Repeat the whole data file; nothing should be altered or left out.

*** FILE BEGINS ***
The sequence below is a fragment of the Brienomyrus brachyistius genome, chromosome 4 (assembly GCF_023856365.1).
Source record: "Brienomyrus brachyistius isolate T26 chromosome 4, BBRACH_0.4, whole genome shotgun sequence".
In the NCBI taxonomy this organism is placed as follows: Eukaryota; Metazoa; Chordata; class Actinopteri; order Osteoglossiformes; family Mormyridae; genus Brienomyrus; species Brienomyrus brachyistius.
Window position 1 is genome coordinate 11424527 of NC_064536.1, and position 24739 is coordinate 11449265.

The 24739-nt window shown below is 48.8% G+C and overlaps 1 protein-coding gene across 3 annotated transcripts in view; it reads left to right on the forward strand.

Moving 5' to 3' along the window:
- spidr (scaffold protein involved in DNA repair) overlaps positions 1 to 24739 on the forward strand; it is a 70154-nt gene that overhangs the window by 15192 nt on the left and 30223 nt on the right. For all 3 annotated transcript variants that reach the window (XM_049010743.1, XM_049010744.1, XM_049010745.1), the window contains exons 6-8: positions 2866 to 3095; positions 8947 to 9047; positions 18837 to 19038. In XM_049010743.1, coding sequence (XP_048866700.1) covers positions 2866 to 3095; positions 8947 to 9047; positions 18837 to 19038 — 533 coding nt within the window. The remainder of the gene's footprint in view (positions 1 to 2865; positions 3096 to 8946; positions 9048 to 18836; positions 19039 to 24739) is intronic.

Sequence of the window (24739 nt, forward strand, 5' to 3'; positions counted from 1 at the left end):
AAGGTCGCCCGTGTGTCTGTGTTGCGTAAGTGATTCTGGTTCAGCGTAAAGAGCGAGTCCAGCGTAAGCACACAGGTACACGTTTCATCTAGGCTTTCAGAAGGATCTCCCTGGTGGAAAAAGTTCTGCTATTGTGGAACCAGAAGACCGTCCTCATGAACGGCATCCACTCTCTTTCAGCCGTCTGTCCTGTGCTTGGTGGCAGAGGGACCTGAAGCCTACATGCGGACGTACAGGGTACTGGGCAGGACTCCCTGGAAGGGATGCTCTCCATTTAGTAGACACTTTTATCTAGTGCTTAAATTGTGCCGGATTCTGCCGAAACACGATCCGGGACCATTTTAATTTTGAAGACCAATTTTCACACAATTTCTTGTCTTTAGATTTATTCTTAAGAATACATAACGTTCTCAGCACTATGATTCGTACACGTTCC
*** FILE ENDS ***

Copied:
The sequence below is a fragment of the Brienomyrus brachyistius genome, chromosome 4 (assembly GCF_023856365.1).
Source record: "Brienomyrus brachyistius isolate T26 chromosome 4, BBRACH_0.4, whole genome shotgun sequence".
In the NCBI taxonomy this organism is placed as follows: Eukaryota; Metazoa; Chordata; class Actinopteri; order Osteoglossiformes; family Mormyridae; genus Brienomyrus; species Brienomyrus brachyistius.
Window position 1 is genome coordinate 11424527 of NC_064536.1, and position 24739 is coordinate 11449265.

The 24739-nt window shown below is 48.8% G+C and overlaps 1 protein-coding gene across 3 annotated transcripts in view; it reads left to right on the forward strand.

Moving 5' to 3' along the window:
- spidr (scaffold protein involved in DNA repair) overlaps positions 1 to 24739 on the forward strand; it is a 70154-nt gene that overhangs the window by 15192 nt on the left and 30223 nt on the right. For all 3 annotated transcript variants that reach the window (XM_049010743.1, XM_049010744.1, XM_049010745.1), the window contains exons 6-8: positions 2866 to 3095; positions 8947 to 9047; positions 18837 to 19038. In XM_049010743.1, coding sequence (XP_048866700.1) covers positions 2866 to 3095; positions 8947 to 9047; positions 18837 to 19038 — 533 coding nt within the window. The remainder of the gene's footprint in view (positions 1 to 2865; positions 3096 to 8946; positions 9048 to 18836; positions 19039 to 24739) is intronic.

Sequence of the window (24739 nt, forward strand, 5' to 3'; positions counted from 1 at the left end):
AAGGTCGCCCGTGTGTCTGTGTTGCGTAAGTGATTCTGGTTCAGCGTAAAGAGCGAGTCCAGCGTAAGCACACAGGTACACGTTTCATCTAGGCTTTCAGAAGGATCTCCCTGGTGGAAAAAGTTCTGCTATTGTGGAACCAGAAGACCGTCCTCATGAACGGCATCCACTCTCTTTCAGCCGTCTGTCCTGTGCTTGGTGGCAGAGGGACCTGAAGCCTACATGCGGACGTACAGGGTACTGGGCAGGACTCCCTGGAAGGGATGCTCTCCATTTAGTAGACACTTTTATCTAGTGCTTAAATTGTGCCGGATTCTGCCGAAACACGATCCGGGACCATTTTAATTTTGAAGACCAATTTTCACACAATTTCTTGTCTTTAGATTTATTCTTAAGAATACATAACGTTCTCAGCACTATGATTCGTACACGTTCC